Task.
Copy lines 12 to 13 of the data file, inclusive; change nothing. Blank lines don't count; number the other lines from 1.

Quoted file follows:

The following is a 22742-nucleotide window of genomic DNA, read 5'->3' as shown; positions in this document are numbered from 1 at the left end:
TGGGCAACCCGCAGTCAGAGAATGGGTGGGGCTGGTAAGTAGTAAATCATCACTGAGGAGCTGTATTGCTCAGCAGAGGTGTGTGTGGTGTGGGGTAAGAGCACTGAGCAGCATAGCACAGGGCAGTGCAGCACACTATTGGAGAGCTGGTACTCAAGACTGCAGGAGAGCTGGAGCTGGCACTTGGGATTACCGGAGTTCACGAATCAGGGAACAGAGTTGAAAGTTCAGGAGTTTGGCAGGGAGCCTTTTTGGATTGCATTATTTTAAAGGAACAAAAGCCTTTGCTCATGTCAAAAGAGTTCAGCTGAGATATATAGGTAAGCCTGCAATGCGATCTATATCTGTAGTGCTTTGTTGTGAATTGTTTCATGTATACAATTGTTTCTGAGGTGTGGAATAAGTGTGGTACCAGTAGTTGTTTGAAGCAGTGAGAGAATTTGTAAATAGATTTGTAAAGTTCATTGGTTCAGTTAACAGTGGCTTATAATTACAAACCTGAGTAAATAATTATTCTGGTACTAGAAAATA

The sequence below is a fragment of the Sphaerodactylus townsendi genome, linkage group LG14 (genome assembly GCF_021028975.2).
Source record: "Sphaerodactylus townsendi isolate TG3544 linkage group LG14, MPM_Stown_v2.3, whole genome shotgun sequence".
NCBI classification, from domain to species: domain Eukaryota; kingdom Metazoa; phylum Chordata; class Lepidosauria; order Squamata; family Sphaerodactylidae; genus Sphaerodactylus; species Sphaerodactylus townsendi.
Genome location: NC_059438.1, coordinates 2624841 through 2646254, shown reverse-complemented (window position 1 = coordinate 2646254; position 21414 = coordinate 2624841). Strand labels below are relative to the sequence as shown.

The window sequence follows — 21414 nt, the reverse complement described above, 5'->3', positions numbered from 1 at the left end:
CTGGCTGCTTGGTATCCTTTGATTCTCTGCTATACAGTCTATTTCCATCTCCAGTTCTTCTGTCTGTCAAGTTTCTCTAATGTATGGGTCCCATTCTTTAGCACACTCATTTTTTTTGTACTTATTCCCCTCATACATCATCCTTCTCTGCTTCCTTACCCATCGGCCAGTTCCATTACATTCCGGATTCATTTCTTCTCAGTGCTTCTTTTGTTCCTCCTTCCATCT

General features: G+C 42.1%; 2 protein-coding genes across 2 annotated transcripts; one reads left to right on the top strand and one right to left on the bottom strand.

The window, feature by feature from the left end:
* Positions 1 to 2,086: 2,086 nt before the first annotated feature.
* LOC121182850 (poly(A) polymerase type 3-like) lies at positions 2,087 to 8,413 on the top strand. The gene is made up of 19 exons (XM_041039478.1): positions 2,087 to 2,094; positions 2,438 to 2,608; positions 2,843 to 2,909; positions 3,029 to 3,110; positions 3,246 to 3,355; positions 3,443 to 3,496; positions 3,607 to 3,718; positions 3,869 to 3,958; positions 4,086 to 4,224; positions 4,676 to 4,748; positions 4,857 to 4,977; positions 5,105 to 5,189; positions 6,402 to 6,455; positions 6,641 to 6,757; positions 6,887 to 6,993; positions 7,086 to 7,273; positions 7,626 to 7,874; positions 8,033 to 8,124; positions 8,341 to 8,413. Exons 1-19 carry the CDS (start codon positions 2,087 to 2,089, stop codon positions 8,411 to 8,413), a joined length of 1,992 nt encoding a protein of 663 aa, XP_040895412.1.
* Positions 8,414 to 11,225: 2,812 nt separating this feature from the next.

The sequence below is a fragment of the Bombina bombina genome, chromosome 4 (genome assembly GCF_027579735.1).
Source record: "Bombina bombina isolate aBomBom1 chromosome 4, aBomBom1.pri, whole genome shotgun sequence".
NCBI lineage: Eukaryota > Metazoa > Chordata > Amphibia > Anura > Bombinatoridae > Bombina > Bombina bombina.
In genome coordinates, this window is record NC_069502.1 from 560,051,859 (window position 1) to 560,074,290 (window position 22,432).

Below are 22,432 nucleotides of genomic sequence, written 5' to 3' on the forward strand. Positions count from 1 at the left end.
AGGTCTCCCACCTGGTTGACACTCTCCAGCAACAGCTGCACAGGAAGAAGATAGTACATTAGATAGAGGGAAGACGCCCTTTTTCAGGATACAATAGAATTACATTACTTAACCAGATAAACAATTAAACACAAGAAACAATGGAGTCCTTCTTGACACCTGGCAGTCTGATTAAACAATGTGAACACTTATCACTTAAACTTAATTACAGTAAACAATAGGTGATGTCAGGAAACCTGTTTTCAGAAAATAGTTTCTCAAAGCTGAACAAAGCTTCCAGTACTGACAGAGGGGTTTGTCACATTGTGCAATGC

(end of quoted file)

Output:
* LOC121182850 (poly(A) polymerase type 3-like) lies at positions 2,087 to 8,413 on the top strand. The gene is made up of 19 exons (XM_041039478.1): positions 2,087 to 2,094; positions 2,438 to 2,608; positions 2,843 to 2,909; positions 3,029 to 3,110; positions 3,246 to 3,355; positions 3,443 to 3,496; positions 3,607 to 3,718; positions 3,869 to 3,958; positions 4,086 to 4,224; positions 4,676 to 4,748; positions 4,857 to 4,977; positions 5,105 to 5,189; positions 6,402 to 6,455; positions 6,641 to 6,757; positions 6,887 to 6,993; positions 7,086 to 7,273; positions 7,626 to 7,874; positions 8,033 to 8,124; positions 8,341 to 8,413. Exons 1-19 carry the CDS (start codon positions 2,087 to 2,089, stop codon positions 8,411 to 8,413), a joined length of 1,992 nt encoding a protein of 663 aa, XP_040895412.1.
* Positions 8,414 to 11,225: 2,812 nt separating this feature from the next.